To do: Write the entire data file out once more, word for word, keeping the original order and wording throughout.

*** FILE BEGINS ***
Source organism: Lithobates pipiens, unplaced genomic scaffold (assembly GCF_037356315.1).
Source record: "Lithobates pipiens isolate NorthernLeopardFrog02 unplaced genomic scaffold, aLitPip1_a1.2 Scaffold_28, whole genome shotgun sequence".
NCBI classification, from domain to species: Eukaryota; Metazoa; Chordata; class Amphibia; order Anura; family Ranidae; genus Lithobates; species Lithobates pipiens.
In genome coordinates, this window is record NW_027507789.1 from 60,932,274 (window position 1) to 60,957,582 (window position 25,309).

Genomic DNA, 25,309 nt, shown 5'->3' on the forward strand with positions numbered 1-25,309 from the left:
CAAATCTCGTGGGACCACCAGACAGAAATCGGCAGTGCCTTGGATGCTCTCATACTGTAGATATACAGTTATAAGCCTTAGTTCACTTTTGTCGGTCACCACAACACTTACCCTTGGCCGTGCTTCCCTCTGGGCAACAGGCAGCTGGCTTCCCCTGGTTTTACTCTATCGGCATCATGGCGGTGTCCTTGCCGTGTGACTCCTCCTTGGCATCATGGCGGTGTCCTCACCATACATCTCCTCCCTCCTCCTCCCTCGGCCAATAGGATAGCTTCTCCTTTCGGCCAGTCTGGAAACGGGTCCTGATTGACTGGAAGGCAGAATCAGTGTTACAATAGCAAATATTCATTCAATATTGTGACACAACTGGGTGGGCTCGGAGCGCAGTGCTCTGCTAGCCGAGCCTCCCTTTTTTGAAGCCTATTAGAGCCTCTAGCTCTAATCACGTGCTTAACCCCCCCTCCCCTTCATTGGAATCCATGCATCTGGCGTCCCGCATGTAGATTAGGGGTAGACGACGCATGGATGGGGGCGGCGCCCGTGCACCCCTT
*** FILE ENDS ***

Source organism: Lithobates pipiens, unplaced genomic scaffold (assembly GCF_037356315.1).
Source record: "Lithobates pipiens isolate NorthernLeopardFrog02 unplaced genomic scaffold, aLitPip1_a1.2 Scaffold_28, whole genome shotgun sequence".
NCBI classification, from domain to species: Eukaryota; Metazoa; Chordata; class Amphibia; order Anura; family Ranidae; genus Lithobates; species Lithobates pipiens.
In genome coordinates, this window is record NW_027507789.1 from 60,932,274 (window position 1) to 60,957,582 (window position 25,309).

Genomic DNA, 25,309 nt, shown 5'->3' on the forward strand with positions numbered 1-25,309 from the left:
CAAATCTCGTGGGACCACCAGACAGAAATCGGCAGTGCCTTGGATGCTCTCATACTGTAGATATACAGTTATAAGCCTTAGTTCACTTTTGTCGGTCACCACAACACTTACCCTTGGCCGTGCTTCCCTCTGGGCAACAGGCAGCTGGCTTCCCCTGGTTTTACTCTATCGGCATCATGGCGGTGTCCTTGCCGTGTGACTCCTCCTTGGCATCATGGCGGTGTCCTCACCATACATCTCCTCCCTCCTCCTCCCTCGGCCAATAGGATAGCTTCTCCTTTCGGCCAGTCTGGAAACGGGTCCTGATTGACTGGAAGGCAGAATCAGTGTTACAATAGCAAATATTCATTCAATATTGTGACACAACTGGGTGGGCTCGGAGCGCAGTGCTCTGCTAGCCGAGCCTCCCTTTTTTGAAGCCTATTAGAGCCTCTAGCTCTAATCACGTGCTTAACCCCCCCTCCCCTTCATTGGAATCCATGCATCTGGCGTCCCGCATGTAGATTAGGGGTAGACGACGCATGGATGGGGGCGGCGCCCGTGCACCCCTT